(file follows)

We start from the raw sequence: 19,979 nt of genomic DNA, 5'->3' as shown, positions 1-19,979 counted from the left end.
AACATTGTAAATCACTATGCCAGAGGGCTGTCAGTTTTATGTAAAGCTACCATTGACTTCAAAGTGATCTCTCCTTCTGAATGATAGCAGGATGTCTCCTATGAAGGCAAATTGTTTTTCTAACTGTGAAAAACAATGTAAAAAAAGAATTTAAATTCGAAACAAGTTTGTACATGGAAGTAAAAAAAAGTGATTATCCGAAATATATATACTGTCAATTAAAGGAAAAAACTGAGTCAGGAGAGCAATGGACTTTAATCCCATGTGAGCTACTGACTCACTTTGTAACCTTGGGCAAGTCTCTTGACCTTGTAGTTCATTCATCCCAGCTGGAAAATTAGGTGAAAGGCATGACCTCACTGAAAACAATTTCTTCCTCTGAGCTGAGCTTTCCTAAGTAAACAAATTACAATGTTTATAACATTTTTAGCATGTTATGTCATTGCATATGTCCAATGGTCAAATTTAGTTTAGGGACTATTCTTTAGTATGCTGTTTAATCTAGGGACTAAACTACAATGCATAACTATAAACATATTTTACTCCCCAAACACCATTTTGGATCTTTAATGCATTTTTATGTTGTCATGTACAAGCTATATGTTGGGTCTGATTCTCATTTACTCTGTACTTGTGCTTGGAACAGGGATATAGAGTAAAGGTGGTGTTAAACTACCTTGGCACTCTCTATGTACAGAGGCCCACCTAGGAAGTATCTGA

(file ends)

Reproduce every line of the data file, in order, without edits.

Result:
We start from the raw sequence: 19,979 nt of genomic DNA, 5'->3' as shown, positions 1-19,979 counted from the left end.
AACATTGTAAATCACTATGCCAGAGGGCTGTCAGTTTTATGTAAAGCTACCATTGACTTCAAAGTGATCTCTCCTTCTGAATGATAGCAGGATGTCTCCTATGAAGGCAAATTGTTTTTCTAACTGTGAAAAACAATGTAAAAAAAGAATTTAAATTCGAAACAAGTTTGTACATGGAAGTAAAAAAAAGTGATTATCCGAAATATATATACTGTCAATTAAAGGAAAAAACTGAGTCAGGAGAGCAATGGACTTTAATCCCATGTGAGCTACTGACTCACTTTGTAACCTTGGGCAAGTCTCTTGACCTTGTAGTTCATTCATCCCAGCTGGAAAATTAGGTGAAAGGCATGACCTCACTGAAAACAATTTCTTCCTCTGAGCTGAGCTTTCCTAAGTAAACAAATTACAATGTTTATAACATTTTTAGCATGTTATGTCATTGCATATGTCCAATGGTCAAATTTAGTTTAGGGACTATTCTTTAGTATGCTGTTTAATCTAGGGACTAAACTACAATGCATAACTATAAACATATTTTACTCCCCAAACACCATTTTGGATCTTTAATGCATTTTTATGTTGTCATGTACAAGCTATATGTTGGGTCTGATTCTCATTTACTCTGTACTTGTGCTTGGAACAGGGATATAGAGTAAAGGTGGTGTTAAACTACCTTGGCACTCTCTATGTACAGAGGCCCACCTAGGAAGTATCTGA